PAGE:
I’m thinking of a guideline for how to submit a request with a set of questions to answer.
- The date they propose to submit the assignment.
- What other work do they need to do for your course after this assignment?
- How will they sequence the other work, given the delay on this piece?
It makes sense to encourage them to pre-emptively ask for extensions on later assignments as a way of planning out the rest of the work for the course so they do not exceed a hard final deadline. Be kind to yourself by making that hard final deadline early enough that you have the capacity to grade everything before your hard deadline for submitting grades.
This policy can come with an automatic yes, as long as the plan to get everything done by the final date is there. You then have more certainty about when to expect things. They feel more confident about being able to do this. Your assignment sequence and its purpose are reinforced.
You will also need to consider what kind of feedback you can give between the proposed dates, or in what circumstances the student acknowledges that they will not get feedback on the earlier assignment before preparing the next one.
Some problems can’t be fixed with an extension.
There is a limit to how much you (and your students) can do individually to address systemic problems.
One benefit of the process I’ve proposed is that it gives both of you an early warning if the problem is something bigger. If a student struggles to make the plan for how this extension will affect the rest of the course, they probably need to see you, or their advisor or personal tutor, to talk about the bigger problem and their options.
- Maybe the student needs a referral to the writing centre, or counselling services.
- Maybe there is a hardship fund or other support that would help them.
- Maybe they are struggling with perfectionism and you can help them make reasonable plans for what is good enough to submit (or refer them to any support that counselling services or student services offer for that).
If their problems are bigger than that, their options may include things like dropping a course, taking an incomplete, deferring some of their work, or taking a leave of absence. (This varies a lot by institution.) Their advisor or personal tutor might be a more appropriate person to discuss this with because whatever is going on is affecting all of their courses and the options might include deciding which course to drop or defer. Referring them quickly might be the kindest option for both of you.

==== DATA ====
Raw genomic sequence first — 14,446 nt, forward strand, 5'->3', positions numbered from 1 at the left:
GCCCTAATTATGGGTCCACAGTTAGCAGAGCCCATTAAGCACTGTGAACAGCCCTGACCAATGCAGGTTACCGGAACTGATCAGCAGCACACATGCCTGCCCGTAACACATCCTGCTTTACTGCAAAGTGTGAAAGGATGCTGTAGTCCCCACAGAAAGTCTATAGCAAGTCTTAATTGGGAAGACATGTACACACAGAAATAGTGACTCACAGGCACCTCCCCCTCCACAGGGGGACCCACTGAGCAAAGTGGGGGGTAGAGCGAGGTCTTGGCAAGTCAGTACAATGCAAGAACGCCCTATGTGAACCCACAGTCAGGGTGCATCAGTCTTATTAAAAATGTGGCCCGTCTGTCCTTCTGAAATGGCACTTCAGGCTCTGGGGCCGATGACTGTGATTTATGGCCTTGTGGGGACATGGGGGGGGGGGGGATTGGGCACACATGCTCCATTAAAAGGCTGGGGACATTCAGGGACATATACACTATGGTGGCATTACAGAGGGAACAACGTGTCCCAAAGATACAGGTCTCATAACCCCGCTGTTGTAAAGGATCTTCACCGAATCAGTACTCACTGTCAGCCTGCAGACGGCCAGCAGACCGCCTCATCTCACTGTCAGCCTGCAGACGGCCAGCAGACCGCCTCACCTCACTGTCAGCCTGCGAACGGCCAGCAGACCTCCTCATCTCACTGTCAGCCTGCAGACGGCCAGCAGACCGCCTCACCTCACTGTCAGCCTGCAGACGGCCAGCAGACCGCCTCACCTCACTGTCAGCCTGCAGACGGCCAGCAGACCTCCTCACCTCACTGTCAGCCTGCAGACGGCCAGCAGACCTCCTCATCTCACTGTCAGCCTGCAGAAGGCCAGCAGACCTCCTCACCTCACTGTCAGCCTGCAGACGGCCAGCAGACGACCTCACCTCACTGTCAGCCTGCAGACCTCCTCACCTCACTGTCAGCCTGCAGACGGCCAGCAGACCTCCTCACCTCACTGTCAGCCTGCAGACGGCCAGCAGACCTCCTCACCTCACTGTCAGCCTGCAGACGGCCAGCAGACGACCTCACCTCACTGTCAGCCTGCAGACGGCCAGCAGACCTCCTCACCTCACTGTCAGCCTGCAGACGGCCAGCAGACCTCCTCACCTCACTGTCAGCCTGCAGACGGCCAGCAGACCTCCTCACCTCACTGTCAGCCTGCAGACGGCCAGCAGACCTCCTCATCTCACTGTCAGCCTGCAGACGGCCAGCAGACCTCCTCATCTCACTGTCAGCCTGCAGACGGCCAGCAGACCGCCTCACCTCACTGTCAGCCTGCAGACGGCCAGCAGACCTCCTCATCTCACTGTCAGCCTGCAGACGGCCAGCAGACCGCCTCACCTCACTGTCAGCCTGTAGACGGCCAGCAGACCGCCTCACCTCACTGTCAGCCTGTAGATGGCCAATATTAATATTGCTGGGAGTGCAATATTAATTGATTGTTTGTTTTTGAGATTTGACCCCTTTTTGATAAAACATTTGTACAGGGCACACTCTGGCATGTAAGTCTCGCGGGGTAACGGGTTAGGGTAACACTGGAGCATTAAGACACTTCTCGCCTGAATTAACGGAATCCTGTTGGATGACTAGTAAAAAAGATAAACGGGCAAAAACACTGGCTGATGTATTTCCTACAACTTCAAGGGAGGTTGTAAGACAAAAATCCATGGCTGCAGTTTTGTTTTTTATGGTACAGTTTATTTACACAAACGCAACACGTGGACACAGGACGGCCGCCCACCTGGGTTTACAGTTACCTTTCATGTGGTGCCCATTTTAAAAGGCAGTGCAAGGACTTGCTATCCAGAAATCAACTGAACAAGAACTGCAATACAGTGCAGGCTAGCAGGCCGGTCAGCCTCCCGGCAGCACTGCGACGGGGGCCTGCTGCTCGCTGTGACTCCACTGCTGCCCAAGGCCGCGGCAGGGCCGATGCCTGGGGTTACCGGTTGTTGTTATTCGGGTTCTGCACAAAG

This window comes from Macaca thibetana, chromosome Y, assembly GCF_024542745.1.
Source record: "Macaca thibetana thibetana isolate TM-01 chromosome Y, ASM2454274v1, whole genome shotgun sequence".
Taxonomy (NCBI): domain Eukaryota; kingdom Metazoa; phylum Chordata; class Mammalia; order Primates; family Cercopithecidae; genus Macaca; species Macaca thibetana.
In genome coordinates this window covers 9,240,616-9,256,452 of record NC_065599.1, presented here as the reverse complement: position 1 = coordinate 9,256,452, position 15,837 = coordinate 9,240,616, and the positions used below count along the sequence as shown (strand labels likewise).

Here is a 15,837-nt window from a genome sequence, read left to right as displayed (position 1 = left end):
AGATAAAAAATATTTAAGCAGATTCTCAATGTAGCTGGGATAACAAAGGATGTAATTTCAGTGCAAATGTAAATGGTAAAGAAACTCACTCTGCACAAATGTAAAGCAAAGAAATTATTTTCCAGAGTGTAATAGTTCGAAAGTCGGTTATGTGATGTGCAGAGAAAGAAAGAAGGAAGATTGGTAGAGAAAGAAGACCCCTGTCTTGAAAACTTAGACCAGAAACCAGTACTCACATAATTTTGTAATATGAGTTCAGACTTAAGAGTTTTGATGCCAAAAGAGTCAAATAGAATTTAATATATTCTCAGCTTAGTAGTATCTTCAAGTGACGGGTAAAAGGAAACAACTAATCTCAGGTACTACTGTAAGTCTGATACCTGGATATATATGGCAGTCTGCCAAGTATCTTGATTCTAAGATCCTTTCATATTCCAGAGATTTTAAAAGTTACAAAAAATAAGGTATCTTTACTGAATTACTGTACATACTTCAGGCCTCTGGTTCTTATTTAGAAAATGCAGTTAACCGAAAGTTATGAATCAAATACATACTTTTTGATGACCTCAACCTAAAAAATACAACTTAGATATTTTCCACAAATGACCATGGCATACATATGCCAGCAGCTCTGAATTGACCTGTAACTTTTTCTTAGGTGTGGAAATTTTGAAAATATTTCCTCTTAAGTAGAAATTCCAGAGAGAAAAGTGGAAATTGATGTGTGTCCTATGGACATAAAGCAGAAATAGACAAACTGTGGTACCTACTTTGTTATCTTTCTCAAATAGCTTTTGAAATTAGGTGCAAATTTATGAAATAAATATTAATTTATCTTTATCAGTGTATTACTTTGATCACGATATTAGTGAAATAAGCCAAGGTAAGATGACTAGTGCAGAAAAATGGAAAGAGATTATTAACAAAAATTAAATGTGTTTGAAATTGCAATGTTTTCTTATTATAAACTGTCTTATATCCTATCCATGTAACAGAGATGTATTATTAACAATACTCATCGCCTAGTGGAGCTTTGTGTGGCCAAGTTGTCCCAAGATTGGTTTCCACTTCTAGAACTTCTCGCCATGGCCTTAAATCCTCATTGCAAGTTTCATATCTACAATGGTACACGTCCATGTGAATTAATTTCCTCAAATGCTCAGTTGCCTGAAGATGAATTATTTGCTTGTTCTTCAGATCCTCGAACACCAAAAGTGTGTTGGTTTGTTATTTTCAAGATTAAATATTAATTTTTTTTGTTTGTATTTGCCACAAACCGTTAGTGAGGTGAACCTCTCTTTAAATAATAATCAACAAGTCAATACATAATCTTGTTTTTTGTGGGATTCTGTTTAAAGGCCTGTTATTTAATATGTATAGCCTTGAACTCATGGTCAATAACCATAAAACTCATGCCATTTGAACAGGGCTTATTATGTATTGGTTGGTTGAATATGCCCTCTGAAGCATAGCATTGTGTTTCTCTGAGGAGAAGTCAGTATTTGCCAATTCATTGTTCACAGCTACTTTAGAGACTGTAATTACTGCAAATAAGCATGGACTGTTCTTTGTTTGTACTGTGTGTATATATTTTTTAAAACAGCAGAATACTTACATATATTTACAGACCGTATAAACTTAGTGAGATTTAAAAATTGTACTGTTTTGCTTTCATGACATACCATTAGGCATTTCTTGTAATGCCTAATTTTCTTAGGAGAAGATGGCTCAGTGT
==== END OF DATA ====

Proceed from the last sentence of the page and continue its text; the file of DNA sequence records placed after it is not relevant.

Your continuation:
Your goal is to help them feel in control of their choices as much as possible, and to direct them to support that will make things easier.
Warning: Sometimes you will need to acknowledge that things are really bad, and what they want (whether that’s a particular grade or to complete the course and degree as a whole) may not be possible right now. Not because they are broken. But because the system is, and you can only do so much. That sucks. It really does.
But as the prophets sang, “You can’t always get what you want. But if you try, sometimes, you get what you need.”
As I was writing this there were a couple of discussions on the podcast All The Things ADHD that covered similar ground:
- S3:E4 No We Are Not All A Little ADHD is a follow up to something they got to in their usual roundabout way in the previous episode. This episode is more about accommodations, but extensions are an instance of accommodation, I think.
- S4:E4 Two Educators Walked Into A Productive Discussion is a more structured conversation. The way Aimee lays out the issues around goals versus form is particularly helpful. She also raises some important points about your identity and how requests for extensions can feel hurtful.
In one of those, they refer to Lee Skallerup Bessete’s post: Self Care Or Presence about presence and related issues around what we require of students.
Pressure vs Ease uses cattle farming and the movement of livestock as a practical analogy to illustrate the difference between when pressure, or when more positive approaches can work better.
This post was originally sent out to recipients of the newsletter on 12 November 2021. Subscribe below to get first access.